BEIJING (Reuters) - China's tight bond with North Korea faced mounting pressure with the arrival on Tuesday of a U.S. envoy as Washington urges Beijing to use its influence over Pyongyang to curb its nuclear weapons ambitions.
The impoverished and isolated North depends heavily on its only major ally for economic and diplomatic support and its leader Kim Jong-il has visited China twice this year, in part to gain backing for the anointment of his son to eventually take over the family dynasty.
Those ties have become a sore-point with Washington after revelations that North Korea appears to have made big steps toward enriching uranium -- one pathway to making the fissile material needed for nuclear weapons -- possibly using technology that passed through or even originated in China.
A U.S. academic, Siegfried Hecker, who recently visited North Korea, said at the weekend that he had seen more than a thousand centrifuges for enriching uranium during a tour of the North's Yongbyon nuclear complex.
Sung Kim, a U.S. official dealing with North Korean issues, said in Washington D.C. on Monday that China's ties its chairing of stalled talks aimed at ending Pyongyang's nuclear weapons capability mean "they do have a special responsibility to deal with the challenges posed by North Korea."
The top U.S. envoy for the North Korean nuclear dispute, Stephen Bosworth, was due to travel from Tokyo to Beijing on Tuesday.
"Needless to say, we regard this development with great seriousness. We do not consider it a crisis but it is a very serious development," Bosworth told reporters in Tokyo.
"We believe that the North Koreans are in violation of a substantial number of international agreements that they have entered into and are in violation of U.N. council resolutions," he said.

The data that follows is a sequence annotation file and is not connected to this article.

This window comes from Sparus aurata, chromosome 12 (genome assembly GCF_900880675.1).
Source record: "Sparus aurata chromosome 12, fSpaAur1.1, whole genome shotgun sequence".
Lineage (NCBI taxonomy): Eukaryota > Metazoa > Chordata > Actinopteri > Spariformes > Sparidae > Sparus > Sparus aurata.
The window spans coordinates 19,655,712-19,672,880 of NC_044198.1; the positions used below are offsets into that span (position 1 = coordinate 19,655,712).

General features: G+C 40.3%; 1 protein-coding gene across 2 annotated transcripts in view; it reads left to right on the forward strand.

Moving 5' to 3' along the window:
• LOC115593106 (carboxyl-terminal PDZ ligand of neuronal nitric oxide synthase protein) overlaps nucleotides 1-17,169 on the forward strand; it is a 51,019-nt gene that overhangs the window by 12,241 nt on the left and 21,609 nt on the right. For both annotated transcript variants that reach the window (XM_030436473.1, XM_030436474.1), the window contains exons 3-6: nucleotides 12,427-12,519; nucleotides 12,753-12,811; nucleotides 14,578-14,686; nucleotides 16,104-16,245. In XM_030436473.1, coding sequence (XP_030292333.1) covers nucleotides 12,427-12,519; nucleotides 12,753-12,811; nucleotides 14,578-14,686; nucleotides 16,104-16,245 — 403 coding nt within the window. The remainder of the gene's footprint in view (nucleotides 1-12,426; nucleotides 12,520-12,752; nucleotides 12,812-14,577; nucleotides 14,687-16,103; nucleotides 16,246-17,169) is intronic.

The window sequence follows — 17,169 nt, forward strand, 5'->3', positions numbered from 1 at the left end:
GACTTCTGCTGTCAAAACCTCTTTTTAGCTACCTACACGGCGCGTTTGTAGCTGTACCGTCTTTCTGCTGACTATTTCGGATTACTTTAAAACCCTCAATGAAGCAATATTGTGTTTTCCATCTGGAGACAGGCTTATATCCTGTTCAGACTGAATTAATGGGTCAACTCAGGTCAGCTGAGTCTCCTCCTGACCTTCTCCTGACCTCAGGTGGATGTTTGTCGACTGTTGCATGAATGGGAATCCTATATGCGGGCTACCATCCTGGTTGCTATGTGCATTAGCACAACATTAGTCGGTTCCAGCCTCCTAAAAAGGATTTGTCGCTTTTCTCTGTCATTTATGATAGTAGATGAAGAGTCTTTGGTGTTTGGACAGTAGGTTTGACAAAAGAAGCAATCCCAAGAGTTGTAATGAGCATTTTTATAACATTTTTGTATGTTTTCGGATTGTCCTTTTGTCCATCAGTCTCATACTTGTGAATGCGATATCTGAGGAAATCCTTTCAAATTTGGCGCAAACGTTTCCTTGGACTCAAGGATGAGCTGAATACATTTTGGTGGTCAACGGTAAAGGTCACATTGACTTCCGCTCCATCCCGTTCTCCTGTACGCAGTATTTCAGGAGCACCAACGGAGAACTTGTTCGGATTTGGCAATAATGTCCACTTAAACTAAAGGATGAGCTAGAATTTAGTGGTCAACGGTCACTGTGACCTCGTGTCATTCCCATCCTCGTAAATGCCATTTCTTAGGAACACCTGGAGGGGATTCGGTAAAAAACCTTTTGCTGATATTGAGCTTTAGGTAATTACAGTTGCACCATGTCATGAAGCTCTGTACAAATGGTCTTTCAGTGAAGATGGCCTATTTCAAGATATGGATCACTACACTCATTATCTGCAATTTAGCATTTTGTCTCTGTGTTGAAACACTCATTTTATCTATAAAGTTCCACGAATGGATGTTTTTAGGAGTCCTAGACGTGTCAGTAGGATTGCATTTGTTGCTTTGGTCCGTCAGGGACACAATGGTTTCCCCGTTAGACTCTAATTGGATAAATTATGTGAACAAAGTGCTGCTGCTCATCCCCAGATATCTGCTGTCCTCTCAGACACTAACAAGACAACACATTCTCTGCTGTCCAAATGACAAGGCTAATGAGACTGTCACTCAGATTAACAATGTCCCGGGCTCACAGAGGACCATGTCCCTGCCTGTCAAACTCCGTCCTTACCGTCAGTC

North Korea has said it wants to restart six-party nuclear disarmament talks it abandoned two years ago. But Seoul and Washington have said the North must move forward with previous pledges to curtail its nuclear program.
China has urged returning to the nuclear disarmament negotiations but has also fended off calls from the U.S. and its regional allies to use it's vital food and energy aid to North Korea as a lever.
Beijing says Washington should be more flexible.
In recent years, Beijing has sought to strengthen relations and increased aid and investment to its poor neighbor, which it sees as a strategic buffer against the U.S. and its regional allies.
In early May, Kim Jong-il visited China on his first trip abroad since 2006. He visited again in late August, ahead of the emergence of his son, Kim Jong-un, as the favoured successor in the dynastic one-party regime.
"With China accelerating the scale and scope of their bilateral capacity-building activities in North Korea, it's difficult to see any sense of urgency in Pyongyang to resume diplomacy with Washington," said John Park of the U.S. Institute of Peace in Washington D.C. who studies ties between China and North Korea.
Additional reporting by Nathan Layne, Paul Eckert and Jeremy Laurence; Editing by Jonathan Thatcher